Sun's Power Hits New Low, May Endanger Earth?

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Ed Smith, a NASA Ulysses project scientist at the Jet Propulsion Laboratory in Pasadena, California, also added that the drop in solar winds has lasted longer than predicted.

Solar Influence

Scientists noted that while solar activity is low compared to the past 50 years of data, the sun's output has dipped before.

In the early 1600s Galileo and other astronomers observed only about 50 sunspots over a 30-year period. Normally, the early scientists would have witnessed closer to 50,000.

Scientists have also speculated for centuries about an intuitive link between the sun's intensity and Earth's climate.

There is evidence of the sun causing short-term impacts on Earth's weather.

The so-called Maunder Minimum, a time of low solar activity, lasted from about 1645 to 1715. During this time, access to Greenland was largely cut off by ice, and canals in Holland routinely froze solid, according to NASA.

Glaciers advanced in the Alps, and sea ice increased so much that no open water flowed around Iceland in the year 1695.

The latest observations show that the sun is even more mercurial than previous research could have found. "The sun is a variable star after all," Crooker said.

Less protection from the sun's heliosphere may also make space exploration more dangerous, according to Crooker.

Astronauts could encounter more lethal cosmic rays without the sun's protection, for example.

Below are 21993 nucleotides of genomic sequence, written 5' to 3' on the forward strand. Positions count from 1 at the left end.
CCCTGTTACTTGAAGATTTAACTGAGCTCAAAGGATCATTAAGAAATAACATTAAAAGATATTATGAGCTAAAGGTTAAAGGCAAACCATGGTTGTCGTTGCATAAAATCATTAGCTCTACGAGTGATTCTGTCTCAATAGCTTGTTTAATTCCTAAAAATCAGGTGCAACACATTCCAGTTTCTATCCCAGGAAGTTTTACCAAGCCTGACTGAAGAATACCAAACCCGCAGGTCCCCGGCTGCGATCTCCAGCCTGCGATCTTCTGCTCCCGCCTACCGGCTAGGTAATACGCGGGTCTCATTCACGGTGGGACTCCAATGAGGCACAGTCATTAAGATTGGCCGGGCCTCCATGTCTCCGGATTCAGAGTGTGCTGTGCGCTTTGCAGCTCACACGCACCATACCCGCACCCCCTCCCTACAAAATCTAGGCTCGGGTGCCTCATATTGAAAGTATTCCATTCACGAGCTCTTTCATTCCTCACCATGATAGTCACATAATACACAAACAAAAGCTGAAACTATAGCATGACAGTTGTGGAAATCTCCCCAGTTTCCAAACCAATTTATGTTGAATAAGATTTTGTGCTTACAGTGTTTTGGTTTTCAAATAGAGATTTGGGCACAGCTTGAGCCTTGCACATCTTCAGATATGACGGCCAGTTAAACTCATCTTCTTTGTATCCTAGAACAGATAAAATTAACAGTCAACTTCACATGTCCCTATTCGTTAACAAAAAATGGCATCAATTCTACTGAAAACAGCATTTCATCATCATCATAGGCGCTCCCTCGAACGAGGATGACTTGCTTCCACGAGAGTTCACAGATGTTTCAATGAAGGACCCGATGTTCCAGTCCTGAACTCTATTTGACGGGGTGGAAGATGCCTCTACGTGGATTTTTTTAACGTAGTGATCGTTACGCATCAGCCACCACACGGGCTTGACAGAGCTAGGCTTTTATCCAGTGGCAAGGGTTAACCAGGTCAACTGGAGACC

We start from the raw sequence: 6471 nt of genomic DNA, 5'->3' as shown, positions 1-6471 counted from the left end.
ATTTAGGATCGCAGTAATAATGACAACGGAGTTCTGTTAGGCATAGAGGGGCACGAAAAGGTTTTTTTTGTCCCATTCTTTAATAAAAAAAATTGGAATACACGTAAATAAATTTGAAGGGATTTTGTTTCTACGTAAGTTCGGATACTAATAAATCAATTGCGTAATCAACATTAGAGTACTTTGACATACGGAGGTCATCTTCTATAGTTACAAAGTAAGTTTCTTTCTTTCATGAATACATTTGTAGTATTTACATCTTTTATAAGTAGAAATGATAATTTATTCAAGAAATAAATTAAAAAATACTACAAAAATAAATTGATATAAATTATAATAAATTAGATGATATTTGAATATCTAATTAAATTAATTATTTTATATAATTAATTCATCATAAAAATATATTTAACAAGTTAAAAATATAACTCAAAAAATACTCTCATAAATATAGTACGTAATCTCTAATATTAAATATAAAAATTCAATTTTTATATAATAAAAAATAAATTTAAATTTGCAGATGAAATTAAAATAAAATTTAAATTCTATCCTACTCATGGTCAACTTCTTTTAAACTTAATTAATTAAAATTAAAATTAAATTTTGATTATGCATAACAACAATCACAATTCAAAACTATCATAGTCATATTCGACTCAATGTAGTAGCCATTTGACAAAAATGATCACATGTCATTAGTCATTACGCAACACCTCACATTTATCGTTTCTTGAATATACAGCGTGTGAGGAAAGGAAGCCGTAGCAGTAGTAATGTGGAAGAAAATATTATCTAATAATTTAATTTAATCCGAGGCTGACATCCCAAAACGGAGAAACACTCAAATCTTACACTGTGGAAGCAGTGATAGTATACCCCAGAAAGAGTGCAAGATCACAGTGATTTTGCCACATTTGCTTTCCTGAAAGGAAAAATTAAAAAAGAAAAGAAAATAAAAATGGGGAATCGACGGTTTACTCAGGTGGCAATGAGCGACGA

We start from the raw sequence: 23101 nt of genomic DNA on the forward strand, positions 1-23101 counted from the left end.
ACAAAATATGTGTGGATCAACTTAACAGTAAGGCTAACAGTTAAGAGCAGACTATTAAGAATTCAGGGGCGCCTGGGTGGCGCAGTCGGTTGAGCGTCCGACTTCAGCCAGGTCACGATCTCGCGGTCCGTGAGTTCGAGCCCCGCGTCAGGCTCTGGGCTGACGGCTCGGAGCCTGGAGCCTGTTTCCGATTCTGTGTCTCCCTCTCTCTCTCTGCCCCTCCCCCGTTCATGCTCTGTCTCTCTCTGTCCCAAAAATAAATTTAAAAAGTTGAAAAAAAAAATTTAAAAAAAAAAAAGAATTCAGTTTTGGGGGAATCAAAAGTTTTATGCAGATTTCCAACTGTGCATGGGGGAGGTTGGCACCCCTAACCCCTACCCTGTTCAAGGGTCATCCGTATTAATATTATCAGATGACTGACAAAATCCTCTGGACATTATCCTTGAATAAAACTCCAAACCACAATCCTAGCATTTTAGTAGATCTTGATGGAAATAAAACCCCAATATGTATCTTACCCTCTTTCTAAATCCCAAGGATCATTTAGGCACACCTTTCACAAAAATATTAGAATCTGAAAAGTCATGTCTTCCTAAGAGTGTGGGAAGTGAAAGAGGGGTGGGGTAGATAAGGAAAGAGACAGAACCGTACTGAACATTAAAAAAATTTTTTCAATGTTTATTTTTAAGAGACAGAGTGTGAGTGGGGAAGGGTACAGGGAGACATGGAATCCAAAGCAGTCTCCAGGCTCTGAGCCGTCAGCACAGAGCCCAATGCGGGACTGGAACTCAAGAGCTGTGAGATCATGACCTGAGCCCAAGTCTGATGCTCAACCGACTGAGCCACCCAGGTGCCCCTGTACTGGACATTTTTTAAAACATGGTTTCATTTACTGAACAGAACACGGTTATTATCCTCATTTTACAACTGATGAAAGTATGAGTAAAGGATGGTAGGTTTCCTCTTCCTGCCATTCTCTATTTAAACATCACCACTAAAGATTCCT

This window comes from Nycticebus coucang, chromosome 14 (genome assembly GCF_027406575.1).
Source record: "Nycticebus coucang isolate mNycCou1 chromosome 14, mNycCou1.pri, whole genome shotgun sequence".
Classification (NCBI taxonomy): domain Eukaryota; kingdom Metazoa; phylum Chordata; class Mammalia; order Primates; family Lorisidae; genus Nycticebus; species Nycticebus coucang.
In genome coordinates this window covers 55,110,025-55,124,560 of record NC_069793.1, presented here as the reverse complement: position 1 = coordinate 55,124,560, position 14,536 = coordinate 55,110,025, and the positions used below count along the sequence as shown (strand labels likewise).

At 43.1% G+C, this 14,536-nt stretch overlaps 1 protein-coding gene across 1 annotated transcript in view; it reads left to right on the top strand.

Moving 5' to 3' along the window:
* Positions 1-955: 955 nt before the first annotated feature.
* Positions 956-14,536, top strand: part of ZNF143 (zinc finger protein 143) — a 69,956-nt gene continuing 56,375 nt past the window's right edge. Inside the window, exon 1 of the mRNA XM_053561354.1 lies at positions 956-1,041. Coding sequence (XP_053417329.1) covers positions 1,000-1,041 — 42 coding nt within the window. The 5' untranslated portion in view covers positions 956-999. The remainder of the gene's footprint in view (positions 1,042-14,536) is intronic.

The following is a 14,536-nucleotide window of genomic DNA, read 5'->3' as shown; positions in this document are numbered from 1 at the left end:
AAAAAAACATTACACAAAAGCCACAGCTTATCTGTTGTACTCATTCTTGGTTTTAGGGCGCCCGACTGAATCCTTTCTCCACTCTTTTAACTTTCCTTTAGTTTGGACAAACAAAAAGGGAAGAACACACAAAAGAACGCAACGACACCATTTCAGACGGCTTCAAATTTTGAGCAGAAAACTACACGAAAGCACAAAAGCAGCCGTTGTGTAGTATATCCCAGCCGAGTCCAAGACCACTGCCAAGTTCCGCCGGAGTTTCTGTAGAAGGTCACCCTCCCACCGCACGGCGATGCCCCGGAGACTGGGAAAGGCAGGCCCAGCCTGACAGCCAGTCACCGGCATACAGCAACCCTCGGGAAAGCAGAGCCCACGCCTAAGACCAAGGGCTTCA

Most of the effects of a shrinking heliosphere, however, will be felt billions of miles beyond Pluto, at the edges of the sun's influence.

If the solar wind stays weak, NASA's Voyager 1—launched in 1977 and now headed beyond our solar system—should reach the edge of the heliosphere earlier than expected, becoming the first craft to enter interstellar space.

Mission Sunset

Launched in 1990, the joint NASA and European Space Agency Ulysses mission has lasted four times longer than expected.

The probe, which is slowly freezing to death and is expected to shut down within months, observed a dramatic slowdown in solar activity during its third and final orbit around the sun last year.

(Learn how satellites are probing secrets of the sun.)

While the demise of Ulysses is imminent, NASA will soon develop the Solar Probe mission, which will fly close to the sun to determine what heats its corona—the outer layer—and accelerates solar wind.

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